Lastly, selenium may help balance microbial flora by making it more likely for positive bacteria to grow and less likely for potentially harmful bacteria to grow in their place. A balanced gut microbiome is key for a healthy digestive system overall, which is why it’s a vital part of gut health as well.

A balanced gut microbiome will also affect how susceptible you are to eating unhealthy foods. Some evidence suggests that your gut microbiome changes with your diet. For instance, if you eat primarily unhealthy foods, bacteria that specialize in digesting those foods will become more numerous. This may, over time, make you more likely to eat unhealthy foods.

Selenium can help rebalance your gut microbiome and ensure that healthy bacteria outnumber unhealthy bacteria. While this won't help you lose weight directly, it could benefit any weight loss efforts, such as maintaining a good diet or exercising regularly.

When leveraged in conjunction with other weight loss efforts, such as weight loss IV drip infusions, you may see better results than you would if you ignored selenium entirely.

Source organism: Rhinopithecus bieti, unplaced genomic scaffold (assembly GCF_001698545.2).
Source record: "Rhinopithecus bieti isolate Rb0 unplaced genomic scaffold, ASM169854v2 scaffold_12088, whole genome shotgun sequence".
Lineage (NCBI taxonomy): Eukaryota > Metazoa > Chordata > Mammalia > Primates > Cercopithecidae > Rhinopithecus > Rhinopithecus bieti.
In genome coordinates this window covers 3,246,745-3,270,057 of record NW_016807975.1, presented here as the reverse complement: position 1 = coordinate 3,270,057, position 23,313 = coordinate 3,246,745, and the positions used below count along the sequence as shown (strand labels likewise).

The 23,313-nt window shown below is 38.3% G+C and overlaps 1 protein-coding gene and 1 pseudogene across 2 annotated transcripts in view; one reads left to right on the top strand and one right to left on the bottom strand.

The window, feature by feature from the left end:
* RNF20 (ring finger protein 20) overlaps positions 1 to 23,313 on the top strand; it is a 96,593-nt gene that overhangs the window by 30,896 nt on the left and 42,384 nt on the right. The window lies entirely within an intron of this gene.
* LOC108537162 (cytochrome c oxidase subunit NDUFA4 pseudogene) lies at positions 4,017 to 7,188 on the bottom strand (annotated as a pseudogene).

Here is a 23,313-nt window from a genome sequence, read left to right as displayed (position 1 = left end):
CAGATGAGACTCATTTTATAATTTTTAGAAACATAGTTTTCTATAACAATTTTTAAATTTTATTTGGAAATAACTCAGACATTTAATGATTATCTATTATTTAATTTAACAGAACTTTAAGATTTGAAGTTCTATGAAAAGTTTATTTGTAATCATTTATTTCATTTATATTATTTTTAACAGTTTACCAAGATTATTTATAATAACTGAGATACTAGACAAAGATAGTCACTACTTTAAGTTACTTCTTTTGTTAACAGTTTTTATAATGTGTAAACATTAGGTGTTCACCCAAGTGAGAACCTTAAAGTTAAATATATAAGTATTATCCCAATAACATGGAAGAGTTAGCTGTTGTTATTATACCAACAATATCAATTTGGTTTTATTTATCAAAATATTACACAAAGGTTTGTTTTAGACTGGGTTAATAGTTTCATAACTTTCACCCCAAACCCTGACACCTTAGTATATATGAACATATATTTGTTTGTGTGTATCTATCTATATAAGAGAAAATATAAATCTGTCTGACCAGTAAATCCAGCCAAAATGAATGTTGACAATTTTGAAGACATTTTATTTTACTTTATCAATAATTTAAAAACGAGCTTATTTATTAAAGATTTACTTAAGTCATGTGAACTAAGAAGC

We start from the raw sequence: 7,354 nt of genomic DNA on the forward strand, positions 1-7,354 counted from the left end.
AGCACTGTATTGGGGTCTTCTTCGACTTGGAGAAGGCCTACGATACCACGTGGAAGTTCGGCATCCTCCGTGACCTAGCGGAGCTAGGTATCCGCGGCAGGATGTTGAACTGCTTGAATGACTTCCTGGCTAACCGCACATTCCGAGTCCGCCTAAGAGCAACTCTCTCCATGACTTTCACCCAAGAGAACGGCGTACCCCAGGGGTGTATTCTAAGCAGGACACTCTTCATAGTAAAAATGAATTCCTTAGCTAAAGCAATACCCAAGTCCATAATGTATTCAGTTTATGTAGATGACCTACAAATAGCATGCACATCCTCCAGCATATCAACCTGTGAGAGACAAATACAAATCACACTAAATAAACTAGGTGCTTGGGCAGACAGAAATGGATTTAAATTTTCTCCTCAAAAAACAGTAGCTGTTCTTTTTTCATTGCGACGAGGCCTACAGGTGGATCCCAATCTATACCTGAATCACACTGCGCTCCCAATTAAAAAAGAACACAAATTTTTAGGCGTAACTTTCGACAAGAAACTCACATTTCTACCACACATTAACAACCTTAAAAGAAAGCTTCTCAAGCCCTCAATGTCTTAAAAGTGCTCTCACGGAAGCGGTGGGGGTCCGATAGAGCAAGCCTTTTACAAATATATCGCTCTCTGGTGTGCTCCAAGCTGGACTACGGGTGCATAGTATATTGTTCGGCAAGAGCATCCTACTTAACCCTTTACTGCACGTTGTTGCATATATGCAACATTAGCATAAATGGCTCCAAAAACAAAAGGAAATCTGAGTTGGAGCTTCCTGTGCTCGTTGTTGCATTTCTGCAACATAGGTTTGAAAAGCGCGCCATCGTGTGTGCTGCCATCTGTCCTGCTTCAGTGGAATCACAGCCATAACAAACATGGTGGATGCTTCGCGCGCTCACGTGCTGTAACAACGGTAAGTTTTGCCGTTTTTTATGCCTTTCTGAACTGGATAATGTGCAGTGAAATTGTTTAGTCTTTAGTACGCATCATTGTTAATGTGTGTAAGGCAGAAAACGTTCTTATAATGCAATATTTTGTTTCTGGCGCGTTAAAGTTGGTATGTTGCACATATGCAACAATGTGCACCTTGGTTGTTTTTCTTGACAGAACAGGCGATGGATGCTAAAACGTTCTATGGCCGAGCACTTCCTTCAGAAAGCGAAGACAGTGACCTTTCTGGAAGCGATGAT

How To Get Selenium

Fortunately for humans, selenium is found in trace amounts in various foods, ranging from seafood to meats to Brazil nuts and more. Selenium content depends on the mineral concentration in natural soil or water.

Dietary Choices

Selenium may be found in a wide range of popular foods. These include but are not limited to:

  • Organ meats
  • Brazil nuts, which are some of the highest foods in selenium overall
  • Seafood
  • Bread and cereal products, especially fortified cereal
  • Beans and lentils
  • Eggs
  • Turkey and beef
  • Chicken

The odds are that you don’t have a selenium deficiency, as you probably absorb plenty of it in trace amounts from your foods. However, if you suspect your gut has issues, speak to a dietitian. They may determine whether a selenium deficiency is at the root of the problem.

You may also get selenium through certain oral selenium supplements. Just keep in mind that oral supplements, like foods, may lose some of their nutritional content through the digestive process.

IV Infusions